Are central banks out of ammunition?
The ‘Brexit’ vote has left the spotlight on the Bank of England (BoE), and follows signs the market’s confidence in central banks has started to wane. But can a central bank ever run out of ammunition? Stewart Robertson, senior economist, considers the evidence.
The head of the Bank of England didn’t waste any time in seeking to reassure investors in the wake of the UK’s June 23 vote to leave the EU. Within an hour of the result being announced, Mark Carney said that while some market and economic volatility could be expected, the bank was “well prepared”. He outlined a plan to support financial markets and the domestic economy. The question is: will it work?
Although he stressed that the country’s banks were resilient, having raised more than £130bn of capital over the past seven years, Carney said the BoE was ready to provide more than £250bn of additional funds to support lending to businesses and households during potentially “challenging” times.
And Carney went on to say the bank will in the coming weeks assess economic conditions and consider “any additional policy responses”.
Financial markets are now speculating interest rates are heading towards zero by the end of this year. It also appears further ‘quantitative easing’ might be on the cards. But in the event the economy takes a severe turn for the worse, will the central bank have any other options to support growth?
Central banks around the world have been the dominant actors since the onset of the financial crisis in 2008. Whenever the global economy has come under threat since then central bank medicine has seemingly been the antidote. For most of that period, the majority of investors have been prepared to give central banks the benefit of the doubt.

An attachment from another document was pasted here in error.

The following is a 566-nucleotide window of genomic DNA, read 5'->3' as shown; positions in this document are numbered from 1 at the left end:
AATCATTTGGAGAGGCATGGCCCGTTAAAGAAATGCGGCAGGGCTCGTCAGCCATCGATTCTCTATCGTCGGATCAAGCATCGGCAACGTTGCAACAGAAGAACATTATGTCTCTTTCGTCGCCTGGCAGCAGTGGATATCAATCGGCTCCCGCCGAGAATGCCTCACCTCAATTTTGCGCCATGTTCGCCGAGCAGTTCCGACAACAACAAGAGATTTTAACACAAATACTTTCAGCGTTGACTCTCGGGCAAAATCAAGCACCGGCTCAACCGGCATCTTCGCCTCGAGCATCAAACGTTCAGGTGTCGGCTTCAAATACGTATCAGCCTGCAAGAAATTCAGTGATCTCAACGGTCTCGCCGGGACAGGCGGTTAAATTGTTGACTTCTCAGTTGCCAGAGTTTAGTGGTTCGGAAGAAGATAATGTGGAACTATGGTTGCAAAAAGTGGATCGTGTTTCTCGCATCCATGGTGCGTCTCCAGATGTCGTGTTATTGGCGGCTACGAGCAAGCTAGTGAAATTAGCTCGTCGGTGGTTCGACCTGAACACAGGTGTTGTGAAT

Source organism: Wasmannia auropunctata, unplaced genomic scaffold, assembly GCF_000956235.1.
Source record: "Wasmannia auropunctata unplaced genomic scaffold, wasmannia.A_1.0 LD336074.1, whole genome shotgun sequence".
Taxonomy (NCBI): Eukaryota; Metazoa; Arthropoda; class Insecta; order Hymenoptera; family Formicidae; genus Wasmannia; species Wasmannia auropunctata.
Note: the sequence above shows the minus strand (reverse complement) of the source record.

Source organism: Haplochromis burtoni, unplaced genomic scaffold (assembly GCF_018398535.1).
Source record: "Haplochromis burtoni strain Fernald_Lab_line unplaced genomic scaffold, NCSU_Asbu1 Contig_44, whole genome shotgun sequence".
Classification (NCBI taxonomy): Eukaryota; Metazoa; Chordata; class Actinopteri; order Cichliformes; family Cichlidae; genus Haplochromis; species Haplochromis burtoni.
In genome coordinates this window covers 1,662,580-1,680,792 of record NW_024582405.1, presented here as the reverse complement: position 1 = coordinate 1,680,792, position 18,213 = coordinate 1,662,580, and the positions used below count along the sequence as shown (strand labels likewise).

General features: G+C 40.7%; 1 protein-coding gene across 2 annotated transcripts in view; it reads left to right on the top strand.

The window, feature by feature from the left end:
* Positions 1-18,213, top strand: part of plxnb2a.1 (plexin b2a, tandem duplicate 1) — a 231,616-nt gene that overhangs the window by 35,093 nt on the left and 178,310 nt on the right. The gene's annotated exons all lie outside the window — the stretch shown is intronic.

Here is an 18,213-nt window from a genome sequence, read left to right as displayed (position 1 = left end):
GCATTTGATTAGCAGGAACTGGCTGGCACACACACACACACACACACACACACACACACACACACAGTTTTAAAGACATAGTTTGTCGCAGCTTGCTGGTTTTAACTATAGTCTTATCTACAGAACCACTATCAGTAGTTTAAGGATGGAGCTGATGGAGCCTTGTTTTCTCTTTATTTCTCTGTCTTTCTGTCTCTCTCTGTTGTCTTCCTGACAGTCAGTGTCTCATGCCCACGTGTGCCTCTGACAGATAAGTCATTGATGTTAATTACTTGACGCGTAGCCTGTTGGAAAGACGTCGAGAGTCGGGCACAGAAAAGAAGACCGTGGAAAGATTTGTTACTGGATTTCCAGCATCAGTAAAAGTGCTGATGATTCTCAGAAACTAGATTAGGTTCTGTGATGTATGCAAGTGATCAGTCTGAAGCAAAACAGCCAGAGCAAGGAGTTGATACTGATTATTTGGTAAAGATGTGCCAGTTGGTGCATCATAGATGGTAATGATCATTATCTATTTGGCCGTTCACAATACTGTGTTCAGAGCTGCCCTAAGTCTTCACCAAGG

This is perhaps little wonder, given that deliberately boosting asset prices has been a key plank of their strategy.
However, in recent months we have arguably seen the first signs that markets may be starting to question the omnipotence of central banks. Where the market reaction to policy measures was once entirely predicable recent central bank actions have led to an almost counterintuitive response. Some commentators now seem to be wondering whether central banks are running out of options.
First, we saw a US Federal Reserve (Fed) that felt sufficiently confident in the recovery to raise rates in December. But it wasn’t long before the move had contributed to sending financial markets into a tailspin; forcing the central bank to rapidly backtrack on its threat to steadily tighten policy this year. Seven years into the recovery, real US interest rates remain stuck in negative territory.
Then we witnessed a perverse reaction to the Bank of Japan (BoJ)’s adoption of negative rates, as the market bid up the price of the yen. Since the January 29 decision, the Japanese currency has rallied by almost 14 per cent against the US dollar.
The economists’ arguments